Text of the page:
Friday 21 December 2018


The bullets were fired 50 years ago. They're about to hit home.

There are times in life when you just need a particular kind of book. Something that will take your mind off everything else and will smooth the edge of restlessness when what you need is to settle. Revolver did that for me this week, even if it did keep me up way past my bedtime last night to undo some of that good work. 

The novel opens in 1965. Stan Walczak and his partner George W Wildey are taking a break from their duties while they sip cool beer in a Philadelphia bar. Within a couple of pages we know enough about them to understand that we like them and that they live in interesting times. The mood is good and the music's fine. It's a shame that their time is interrupted by a customer pointing a gun. 

Chapter Two takes us on thirty years. Same family, same city, same profession, different case. Jim Walczak stands outside the bar where his father was killed thirty years earlier. 

Chapter Three and the next generation of Walczak's are gathering to commemorate the murder of their grandfather. 

The structure continues in a similar sequence from there. 

Working back from 1964 to the opening chapter, we get to find out how Walczak and Wildey came together. They make a hell of a team as they set out to clean up the streets of the city's toughest area. Slowly but surely, we come to understand that they're getting themselves into waters that are murky and shark-infested and in which they are way out of their depth. It becomes clear that their killing was more likely down to their own actions than the pure accident of being in the wrong place at the wrong time. 

In 1965, Jim Walczak is struggling to keep hold of his sanity and his family life. Haunted by the killing of his father and the release of the man suspected of the murder, he's also investigating another homicide involving a young journalist with a bright future.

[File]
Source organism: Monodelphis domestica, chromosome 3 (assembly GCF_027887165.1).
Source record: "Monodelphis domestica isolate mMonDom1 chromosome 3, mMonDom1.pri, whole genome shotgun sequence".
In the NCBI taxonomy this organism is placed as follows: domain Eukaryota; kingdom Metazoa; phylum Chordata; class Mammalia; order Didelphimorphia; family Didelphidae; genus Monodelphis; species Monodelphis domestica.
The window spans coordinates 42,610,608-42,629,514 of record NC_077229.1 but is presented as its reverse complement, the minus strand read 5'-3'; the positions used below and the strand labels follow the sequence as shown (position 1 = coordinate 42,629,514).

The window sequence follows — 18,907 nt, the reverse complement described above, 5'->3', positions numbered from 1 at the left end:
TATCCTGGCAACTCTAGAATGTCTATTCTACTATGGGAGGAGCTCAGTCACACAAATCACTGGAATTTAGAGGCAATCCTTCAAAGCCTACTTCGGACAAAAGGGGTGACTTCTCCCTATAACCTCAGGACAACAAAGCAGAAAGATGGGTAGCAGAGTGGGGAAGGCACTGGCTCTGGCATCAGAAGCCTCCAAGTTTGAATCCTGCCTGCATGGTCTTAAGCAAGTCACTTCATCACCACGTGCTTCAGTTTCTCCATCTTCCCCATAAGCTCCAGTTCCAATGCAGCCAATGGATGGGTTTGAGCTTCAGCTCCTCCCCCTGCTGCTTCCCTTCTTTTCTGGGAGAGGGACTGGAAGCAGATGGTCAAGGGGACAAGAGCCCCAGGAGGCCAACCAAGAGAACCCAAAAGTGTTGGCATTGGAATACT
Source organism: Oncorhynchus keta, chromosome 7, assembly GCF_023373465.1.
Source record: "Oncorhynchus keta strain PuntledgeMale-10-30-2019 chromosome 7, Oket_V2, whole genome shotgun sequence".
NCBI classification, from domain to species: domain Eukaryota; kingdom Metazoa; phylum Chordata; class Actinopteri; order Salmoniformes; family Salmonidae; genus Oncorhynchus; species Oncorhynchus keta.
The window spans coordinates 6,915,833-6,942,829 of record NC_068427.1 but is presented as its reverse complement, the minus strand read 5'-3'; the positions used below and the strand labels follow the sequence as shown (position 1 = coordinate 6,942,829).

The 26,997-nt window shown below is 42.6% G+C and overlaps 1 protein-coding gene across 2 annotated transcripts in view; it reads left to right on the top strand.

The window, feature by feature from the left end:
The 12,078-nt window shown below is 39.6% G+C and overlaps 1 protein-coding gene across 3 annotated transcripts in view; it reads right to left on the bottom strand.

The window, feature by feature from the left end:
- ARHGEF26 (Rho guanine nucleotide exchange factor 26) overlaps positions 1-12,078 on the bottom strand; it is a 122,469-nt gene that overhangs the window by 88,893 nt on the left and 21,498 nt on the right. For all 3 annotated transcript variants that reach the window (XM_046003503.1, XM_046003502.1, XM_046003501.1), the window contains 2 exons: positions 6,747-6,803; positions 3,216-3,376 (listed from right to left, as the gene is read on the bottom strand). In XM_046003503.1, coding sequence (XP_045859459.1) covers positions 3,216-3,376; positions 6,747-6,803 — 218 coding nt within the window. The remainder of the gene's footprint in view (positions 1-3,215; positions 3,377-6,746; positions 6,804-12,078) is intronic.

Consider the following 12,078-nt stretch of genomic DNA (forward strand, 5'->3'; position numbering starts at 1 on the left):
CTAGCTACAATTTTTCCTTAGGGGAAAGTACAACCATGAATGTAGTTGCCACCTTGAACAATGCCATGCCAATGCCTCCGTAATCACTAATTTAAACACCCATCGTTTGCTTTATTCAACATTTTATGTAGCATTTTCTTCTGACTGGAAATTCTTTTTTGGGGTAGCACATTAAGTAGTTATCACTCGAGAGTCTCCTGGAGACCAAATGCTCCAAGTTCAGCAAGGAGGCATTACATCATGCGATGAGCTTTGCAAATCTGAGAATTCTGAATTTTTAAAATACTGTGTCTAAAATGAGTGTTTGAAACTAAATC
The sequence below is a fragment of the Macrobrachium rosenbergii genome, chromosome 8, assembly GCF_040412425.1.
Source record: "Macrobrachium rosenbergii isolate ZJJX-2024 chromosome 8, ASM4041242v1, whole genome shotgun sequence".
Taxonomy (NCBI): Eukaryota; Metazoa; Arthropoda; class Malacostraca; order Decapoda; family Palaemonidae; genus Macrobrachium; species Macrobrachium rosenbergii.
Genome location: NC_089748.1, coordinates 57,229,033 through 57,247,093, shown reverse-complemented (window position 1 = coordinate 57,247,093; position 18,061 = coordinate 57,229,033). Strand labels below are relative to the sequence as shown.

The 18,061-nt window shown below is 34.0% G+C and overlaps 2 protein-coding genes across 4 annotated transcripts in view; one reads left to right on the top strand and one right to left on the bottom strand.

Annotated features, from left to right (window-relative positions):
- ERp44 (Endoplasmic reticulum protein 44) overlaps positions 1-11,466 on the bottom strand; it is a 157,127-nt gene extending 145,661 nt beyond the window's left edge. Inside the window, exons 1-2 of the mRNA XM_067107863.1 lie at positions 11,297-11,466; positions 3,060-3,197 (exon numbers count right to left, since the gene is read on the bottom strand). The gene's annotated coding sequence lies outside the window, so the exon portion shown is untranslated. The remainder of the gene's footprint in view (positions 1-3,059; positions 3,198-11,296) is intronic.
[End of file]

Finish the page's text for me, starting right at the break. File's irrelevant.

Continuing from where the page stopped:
In 2015, Jim's daughter Audrey has ideas of her own. She's a flunking student of forensic science who sees only one option to help her straighten out her life, and that's to solve the mystery of her grandfather's slaying once and for all. In order to do so, she needs to poke a stick into the hornets' nest of her family history and risk alienating herself from even more alienation. 

Each of the stories is wonderfully told. The excitement builds and the need to understand what's happened over the three generations grows exponentially as the plots unfold and twist together. The layers compliment and feed off each other in a wonderful and natural symbiosis. Pace gathers and tension mounts as the storylines ratchet up, but never at the expense of attention to detail. Elements of backstory for each character are handled with subtlety and the interesting facts about the city are dripped in in such a way that they are always welcome and never get in the way. 

The resolution to the novel is extremely satisfying. Not only does it bring the whole of the past together, it also sets out the present and the future. It would have been so easy for such a complex work to fall flat on its face at the last hurdle, but Revolver sails over it. 

I love this one. The characters and sense of culture and place are top class. It's right up there as one of the favourites of my year. Michael Connelly gets a quote on the cover, suggesting that Swierczynski is 'A great storyteller.' How absolutely Mr Connelly has hit the nail on the head. This one's glorious.   

Sunday 16 December 2018


Give the Boys a Great Big Hand

A black-cloaked killer leaves a bag behind when disappearing onto a bus. Patrolman Richard Genero sees what happens and goes and opens said bag. The only thing in it is the hand of the title. A murder investigation takes place, using the reports of missing persons as that's about the only line of enquiry available. 

I suppose that any series is going to have it's highs and lows. It also makes sense to say that the better a series is, the more enjoyable the lows will be, so it stands to reason that any of the 87th Precinct books are going to be worth reading even if they don't always hit the mark. 

This one didn't really get me totally absorbed. I'm unable to put my finger on why. As much as anything, I suspect that it's because there's no serious development of any of the central characters.